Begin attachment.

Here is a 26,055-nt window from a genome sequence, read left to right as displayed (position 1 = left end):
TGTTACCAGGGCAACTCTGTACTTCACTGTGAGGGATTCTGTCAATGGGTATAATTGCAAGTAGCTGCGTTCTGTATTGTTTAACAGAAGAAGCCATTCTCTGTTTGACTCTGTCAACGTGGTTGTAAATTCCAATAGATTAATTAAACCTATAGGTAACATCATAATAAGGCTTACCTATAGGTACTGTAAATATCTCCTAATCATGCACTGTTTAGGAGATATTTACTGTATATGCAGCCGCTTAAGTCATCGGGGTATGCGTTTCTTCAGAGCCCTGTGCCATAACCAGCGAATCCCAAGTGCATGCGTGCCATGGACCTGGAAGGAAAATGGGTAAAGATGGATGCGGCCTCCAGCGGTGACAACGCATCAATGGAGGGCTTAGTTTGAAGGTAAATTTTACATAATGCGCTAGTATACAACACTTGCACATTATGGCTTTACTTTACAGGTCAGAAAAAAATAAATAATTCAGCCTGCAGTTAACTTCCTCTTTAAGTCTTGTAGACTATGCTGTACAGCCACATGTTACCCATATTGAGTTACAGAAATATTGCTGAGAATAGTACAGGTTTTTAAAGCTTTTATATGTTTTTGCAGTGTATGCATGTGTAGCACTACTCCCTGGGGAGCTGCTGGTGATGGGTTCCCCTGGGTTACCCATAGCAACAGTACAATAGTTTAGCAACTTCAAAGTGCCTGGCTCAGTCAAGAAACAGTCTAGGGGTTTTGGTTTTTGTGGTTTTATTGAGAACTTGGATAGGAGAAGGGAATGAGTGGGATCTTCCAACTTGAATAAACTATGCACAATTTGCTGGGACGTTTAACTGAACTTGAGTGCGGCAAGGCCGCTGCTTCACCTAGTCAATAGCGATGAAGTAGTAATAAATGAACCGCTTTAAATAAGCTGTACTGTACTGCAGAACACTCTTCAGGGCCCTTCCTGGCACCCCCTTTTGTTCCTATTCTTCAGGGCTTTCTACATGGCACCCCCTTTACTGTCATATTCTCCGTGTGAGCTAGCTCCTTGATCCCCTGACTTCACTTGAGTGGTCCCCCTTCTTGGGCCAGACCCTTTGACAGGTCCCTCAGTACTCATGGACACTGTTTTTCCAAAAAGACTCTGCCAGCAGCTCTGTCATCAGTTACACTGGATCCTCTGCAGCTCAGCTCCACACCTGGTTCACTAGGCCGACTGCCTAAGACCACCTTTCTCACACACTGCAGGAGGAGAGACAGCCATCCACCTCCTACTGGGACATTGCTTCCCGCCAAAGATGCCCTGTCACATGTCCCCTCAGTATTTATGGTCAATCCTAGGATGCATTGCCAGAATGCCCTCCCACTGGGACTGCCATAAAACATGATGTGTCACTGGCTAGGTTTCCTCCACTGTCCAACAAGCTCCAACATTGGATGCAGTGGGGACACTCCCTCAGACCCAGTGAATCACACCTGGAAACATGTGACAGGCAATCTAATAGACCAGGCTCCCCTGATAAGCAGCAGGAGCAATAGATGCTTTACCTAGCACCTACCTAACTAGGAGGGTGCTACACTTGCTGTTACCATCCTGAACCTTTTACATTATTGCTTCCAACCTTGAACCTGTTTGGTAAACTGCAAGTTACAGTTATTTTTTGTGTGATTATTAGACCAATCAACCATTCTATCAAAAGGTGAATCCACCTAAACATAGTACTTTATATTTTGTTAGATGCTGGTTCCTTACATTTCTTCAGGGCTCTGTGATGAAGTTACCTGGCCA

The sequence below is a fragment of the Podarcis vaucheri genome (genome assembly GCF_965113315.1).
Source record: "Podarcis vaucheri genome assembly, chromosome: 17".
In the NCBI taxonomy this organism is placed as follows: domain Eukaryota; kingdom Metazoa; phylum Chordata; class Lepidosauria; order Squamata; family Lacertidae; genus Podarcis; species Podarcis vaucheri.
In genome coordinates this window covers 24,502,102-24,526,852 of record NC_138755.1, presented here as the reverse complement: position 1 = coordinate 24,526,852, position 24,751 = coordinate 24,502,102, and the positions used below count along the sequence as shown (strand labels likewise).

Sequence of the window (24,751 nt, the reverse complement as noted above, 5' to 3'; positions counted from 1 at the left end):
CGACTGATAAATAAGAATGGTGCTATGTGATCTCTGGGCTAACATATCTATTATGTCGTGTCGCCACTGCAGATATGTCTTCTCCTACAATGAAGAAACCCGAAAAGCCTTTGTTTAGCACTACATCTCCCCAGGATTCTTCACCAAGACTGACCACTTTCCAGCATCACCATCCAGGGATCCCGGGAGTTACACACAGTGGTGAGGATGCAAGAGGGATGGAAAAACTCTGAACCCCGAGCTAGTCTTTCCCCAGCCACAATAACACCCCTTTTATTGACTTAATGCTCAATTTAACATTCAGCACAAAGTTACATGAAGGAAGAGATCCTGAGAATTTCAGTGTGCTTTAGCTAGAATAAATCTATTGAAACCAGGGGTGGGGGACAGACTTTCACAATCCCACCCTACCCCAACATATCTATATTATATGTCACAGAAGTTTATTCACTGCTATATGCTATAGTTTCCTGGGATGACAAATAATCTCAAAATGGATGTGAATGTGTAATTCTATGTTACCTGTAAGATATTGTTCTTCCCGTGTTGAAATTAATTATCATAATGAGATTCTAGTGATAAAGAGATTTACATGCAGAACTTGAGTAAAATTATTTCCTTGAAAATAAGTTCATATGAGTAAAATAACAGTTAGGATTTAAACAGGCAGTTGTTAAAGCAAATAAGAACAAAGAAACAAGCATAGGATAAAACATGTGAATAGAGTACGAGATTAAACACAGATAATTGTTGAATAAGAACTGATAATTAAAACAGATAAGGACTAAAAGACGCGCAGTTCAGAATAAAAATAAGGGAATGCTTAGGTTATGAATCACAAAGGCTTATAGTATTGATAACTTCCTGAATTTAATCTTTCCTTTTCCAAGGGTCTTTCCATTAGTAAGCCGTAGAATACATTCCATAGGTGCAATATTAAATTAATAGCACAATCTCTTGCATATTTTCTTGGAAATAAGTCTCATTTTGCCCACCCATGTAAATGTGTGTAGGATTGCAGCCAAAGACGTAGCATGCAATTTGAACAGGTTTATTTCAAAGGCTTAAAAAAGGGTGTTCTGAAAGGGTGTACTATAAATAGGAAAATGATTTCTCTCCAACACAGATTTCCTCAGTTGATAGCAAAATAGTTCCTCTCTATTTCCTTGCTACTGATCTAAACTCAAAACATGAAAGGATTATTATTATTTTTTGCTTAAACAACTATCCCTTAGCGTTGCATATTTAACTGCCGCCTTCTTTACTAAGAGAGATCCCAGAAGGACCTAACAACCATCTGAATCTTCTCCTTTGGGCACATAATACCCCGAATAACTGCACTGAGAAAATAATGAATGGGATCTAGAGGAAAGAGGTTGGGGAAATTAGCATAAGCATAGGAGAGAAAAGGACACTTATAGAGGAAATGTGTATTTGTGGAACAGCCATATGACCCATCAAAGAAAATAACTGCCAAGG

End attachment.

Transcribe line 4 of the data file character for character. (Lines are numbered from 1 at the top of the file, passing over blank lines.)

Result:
Source record: "Podarcis vaucheri genome assembly, chromosome: 17".